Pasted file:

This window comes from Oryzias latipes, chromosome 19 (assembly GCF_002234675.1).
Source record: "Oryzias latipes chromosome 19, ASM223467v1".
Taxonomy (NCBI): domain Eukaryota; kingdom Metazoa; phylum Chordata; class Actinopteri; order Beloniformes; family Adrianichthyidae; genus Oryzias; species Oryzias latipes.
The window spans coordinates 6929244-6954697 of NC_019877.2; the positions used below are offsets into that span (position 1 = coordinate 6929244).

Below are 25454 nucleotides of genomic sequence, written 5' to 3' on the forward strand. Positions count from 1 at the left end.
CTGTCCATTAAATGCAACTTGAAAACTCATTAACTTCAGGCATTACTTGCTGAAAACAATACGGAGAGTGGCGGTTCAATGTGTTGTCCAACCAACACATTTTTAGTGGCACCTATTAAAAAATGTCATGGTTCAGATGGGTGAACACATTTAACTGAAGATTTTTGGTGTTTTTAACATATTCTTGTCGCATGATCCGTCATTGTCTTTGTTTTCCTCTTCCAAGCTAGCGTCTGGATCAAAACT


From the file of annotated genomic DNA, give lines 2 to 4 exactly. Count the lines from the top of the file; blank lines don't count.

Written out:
Source record: "Oryzias latipes chromosome 19, ASM223467v1".
Taxonomy (NCBI): domain Eukaryota; kingdom Metazoa; phylum Chordata; class Actinopteri; order Beloniformes; family Adrianichthyidae; genus Oryzias; species Oryzias latipes.
The window spans coordinates 6929244-6954697 of NC_019877.2; the positions used below are offsets into that span (position 1 = coordinate 6929244).